I am completely aware of just how generous my parents were in this respect (but did I mentioned I chauffeured my sister a lot?) Negotiate with your daugher, and settle on an arrangement that works well for all of you financially and in terms of convenience.

Oh, and she’s more important than the car. Always remember that - sounds obvious, but parents and teenagers tend to take this whole thing seriously and forget the obvious :stuck_out_tongue:

I’m not a parent, but when I got my license, I didn’t have any formal arrangement with my folks. But there was an unspoken rule that whenever I used the car, I would fill it up with petrol (even if it was just a top up), and there was also the expectation that I would ferry my younger siblings around and take some of that load off my parents.

Later, when my little sister also got her license the deal changed to a per kilometre rate. I think they just took the tax office rate - which if I recall correctly is 51 cents per km.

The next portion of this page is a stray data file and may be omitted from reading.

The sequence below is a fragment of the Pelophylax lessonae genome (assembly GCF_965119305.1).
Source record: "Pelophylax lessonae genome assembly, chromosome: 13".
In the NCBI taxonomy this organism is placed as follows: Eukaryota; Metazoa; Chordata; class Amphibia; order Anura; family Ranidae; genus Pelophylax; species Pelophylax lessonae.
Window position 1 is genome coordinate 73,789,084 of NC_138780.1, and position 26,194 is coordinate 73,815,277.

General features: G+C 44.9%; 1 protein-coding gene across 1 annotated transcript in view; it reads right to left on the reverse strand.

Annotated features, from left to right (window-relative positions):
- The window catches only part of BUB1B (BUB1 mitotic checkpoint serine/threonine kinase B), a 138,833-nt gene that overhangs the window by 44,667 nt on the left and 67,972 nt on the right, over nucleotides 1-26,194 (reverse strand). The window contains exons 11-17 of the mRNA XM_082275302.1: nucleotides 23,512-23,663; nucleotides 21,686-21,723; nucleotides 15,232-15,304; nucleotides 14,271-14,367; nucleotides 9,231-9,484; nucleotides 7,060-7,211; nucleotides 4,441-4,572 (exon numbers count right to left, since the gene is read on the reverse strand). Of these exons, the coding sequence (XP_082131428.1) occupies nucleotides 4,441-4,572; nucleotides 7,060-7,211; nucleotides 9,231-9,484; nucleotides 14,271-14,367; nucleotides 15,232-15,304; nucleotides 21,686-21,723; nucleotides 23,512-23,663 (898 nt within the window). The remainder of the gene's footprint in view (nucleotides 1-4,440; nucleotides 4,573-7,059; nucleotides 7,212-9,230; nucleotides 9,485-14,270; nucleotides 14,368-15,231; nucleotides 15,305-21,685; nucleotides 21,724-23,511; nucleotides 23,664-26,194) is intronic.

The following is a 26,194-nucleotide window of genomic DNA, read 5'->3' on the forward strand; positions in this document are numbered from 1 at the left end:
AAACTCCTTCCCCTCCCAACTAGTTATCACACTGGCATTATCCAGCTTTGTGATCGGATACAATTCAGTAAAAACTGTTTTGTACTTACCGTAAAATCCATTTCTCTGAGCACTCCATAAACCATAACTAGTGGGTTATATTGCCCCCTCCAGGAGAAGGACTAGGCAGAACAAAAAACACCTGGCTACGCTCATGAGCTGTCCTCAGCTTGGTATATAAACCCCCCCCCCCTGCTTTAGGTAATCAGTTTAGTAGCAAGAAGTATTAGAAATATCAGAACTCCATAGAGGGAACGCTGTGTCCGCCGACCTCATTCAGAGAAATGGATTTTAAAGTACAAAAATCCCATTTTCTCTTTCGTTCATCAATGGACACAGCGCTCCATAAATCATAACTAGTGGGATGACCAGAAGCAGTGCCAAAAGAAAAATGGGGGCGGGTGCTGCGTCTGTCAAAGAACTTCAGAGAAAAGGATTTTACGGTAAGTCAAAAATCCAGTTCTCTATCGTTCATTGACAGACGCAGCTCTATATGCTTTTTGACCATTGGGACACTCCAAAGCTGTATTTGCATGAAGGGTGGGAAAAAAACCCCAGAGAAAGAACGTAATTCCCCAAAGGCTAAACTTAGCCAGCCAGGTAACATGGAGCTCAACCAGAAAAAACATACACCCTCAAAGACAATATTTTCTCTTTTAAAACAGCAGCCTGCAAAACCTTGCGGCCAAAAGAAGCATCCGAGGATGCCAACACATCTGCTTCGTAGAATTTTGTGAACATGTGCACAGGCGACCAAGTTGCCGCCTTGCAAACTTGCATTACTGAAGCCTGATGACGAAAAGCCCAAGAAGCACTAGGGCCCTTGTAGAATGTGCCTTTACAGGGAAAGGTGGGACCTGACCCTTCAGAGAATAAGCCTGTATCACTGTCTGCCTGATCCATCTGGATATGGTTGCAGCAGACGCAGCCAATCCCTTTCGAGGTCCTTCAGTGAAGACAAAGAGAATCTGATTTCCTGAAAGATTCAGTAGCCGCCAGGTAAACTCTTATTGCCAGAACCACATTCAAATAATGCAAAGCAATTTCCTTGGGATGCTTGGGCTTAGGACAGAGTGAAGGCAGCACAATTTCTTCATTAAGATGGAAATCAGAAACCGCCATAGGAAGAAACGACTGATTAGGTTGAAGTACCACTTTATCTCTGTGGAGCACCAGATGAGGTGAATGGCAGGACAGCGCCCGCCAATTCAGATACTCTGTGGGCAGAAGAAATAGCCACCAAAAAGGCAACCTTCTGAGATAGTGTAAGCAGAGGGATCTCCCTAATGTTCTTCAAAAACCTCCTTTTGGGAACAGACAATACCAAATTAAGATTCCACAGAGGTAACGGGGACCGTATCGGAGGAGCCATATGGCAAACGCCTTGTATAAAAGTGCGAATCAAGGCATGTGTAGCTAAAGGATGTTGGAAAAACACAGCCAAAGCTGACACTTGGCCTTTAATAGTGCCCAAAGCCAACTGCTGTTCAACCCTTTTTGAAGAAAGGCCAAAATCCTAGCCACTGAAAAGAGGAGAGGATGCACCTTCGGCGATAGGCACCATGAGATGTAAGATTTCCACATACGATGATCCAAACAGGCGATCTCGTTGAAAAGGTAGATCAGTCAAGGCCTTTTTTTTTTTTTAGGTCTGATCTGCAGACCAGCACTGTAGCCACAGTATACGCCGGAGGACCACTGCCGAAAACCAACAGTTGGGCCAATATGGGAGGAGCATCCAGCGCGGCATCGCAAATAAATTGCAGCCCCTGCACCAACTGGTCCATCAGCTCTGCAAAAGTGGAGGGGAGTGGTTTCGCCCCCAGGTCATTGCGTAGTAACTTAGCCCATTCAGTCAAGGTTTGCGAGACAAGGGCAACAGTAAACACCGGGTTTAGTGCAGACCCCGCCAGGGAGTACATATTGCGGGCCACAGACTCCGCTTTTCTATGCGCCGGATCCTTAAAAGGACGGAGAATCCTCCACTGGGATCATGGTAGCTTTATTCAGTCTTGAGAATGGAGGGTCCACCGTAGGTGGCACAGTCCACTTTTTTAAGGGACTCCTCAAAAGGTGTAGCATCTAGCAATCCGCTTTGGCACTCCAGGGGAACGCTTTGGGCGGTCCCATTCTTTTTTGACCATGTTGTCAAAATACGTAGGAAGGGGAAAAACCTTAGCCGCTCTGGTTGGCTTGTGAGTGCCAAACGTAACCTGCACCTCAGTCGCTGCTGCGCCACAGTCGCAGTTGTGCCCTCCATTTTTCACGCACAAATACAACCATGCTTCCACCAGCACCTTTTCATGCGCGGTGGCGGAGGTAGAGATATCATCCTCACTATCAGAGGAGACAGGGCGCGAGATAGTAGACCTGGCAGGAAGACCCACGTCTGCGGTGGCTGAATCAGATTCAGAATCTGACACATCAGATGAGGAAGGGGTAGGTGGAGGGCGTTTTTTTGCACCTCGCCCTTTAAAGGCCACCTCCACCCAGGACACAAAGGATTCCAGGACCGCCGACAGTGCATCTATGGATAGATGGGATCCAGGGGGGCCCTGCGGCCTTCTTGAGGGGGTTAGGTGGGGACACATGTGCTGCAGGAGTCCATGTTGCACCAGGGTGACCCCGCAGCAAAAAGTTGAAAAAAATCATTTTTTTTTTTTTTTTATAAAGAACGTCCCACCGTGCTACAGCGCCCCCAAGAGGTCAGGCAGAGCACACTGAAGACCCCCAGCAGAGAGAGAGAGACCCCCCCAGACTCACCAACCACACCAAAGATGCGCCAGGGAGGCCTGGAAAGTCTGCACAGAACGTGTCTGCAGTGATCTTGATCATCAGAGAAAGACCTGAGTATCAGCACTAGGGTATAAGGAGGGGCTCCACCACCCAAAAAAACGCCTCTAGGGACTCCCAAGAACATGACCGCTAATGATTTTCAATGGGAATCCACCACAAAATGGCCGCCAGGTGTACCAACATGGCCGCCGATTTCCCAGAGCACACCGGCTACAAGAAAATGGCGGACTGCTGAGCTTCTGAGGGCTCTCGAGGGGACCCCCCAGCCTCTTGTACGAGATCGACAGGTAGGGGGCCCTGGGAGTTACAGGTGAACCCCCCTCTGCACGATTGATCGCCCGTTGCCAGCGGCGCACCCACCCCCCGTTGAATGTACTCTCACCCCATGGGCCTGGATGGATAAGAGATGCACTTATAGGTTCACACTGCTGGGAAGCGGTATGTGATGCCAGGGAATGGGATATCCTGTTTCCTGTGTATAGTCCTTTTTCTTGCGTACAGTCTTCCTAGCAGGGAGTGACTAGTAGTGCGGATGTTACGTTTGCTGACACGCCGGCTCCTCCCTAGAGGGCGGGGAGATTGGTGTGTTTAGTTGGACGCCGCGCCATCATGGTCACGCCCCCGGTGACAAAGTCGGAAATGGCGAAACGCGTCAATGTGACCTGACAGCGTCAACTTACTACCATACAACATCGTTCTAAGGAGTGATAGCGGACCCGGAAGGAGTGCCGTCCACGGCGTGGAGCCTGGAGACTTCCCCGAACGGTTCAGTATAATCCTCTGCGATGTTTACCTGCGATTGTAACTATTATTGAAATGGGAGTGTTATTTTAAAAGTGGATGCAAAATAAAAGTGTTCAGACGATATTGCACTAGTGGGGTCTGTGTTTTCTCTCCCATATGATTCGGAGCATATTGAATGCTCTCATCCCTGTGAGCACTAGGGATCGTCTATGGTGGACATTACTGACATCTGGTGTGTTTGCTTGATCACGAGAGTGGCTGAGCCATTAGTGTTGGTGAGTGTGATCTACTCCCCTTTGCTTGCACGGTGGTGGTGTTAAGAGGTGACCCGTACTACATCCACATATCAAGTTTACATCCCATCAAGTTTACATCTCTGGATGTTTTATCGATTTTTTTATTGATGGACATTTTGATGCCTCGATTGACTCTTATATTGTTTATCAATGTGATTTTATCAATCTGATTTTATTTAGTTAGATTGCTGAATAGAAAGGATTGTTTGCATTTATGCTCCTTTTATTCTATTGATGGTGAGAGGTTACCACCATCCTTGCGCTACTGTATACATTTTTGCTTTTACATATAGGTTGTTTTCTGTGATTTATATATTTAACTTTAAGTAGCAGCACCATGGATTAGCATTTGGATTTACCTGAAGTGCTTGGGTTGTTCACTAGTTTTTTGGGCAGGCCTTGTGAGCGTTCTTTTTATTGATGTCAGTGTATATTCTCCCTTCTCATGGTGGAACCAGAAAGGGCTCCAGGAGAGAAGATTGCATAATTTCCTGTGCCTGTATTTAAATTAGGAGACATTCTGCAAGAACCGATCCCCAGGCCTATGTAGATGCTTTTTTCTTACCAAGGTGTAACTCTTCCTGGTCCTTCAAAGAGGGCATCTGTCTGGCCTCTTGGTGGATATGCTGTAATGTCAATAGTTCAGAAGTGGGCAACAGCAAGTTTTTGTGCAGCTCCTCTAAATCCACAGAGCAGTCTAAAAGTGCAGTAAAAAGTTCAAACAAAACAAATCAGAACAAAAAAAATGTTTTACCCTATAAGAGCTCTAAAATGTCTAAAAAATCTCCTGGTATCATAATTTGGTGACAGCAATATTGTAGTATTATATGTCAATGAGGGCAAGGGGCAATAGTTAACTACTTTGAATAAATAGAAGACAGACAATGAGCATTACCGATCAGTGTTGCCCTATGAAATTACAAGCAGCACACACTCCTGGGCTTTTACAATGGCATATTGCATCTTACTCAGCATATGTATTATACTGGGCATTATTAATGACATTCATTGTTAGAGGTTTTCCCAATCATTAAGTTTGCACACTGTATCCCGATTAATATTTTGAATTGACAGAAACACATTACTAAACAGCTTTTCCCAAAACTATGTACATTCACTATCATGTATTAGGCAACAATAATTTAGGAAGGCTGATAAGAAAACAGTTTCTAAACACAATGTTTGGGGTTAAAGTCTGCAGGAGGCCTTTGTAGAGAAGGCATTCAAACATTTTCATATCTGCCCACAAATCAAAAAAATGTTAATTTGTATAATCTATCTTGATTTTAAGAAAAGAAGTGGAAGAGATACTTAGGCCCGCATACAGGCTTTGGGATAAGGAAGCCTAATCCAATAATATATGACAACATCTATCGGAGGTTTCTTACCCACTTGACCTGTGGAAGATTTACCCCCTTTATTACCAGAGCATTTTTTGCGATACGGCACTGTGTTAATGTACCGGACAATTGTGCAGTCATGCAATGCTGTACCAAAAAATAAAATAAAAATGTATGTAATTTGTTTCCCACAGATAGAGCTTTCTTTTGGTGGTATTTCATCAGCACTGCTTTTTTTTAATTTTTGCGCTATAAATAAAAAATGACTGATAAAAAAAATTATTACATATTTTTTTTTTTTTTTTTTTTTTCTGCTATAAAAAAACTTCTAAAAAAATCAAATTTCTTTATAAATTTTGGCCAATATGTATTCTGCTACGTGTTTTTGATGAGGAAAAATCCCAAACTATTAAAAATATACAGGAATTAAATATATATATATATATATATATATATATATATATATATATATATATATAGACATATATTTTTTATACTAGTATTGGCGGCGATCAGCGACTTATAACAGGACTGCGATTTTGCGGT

We supplied the clunker and our kids paid for their gas usage plus 1/2 of the insurance (incentive based for no tickets or accidents). If their grades dropped below a C average, the lost use of the car until we saw written proof that their grades had improved.

If they ran a lot of errands for us, occasionally we would toss them our American Express and give them a tank of gas on us.

Once they were out of school and before they moved out, we helped with a down payment on a new/used car (we had to approve model, make and year) we cosigned their first auto loans. Afterwhich, they were on their own.

TeenSthrnAccent pays his own insurance premiums. He is on our policy but he pays the increased amount upon adding him to our policy.

He mainly shares my vehicle, though now and then he takes his dad’s truck if that is more convenient for us. If he’s just getting to school and work we don’t worry about him paying for the fuel as those are places we’d be driving him anyway. However, he is expected for dates and outings with friends that if they want to take the Villager, they must fuel up. Addtionally, when he and his friends want to go boating they must offer to buy the gas for the boat and treat Dad to lunch.

He also pays his share of the cel phone bill.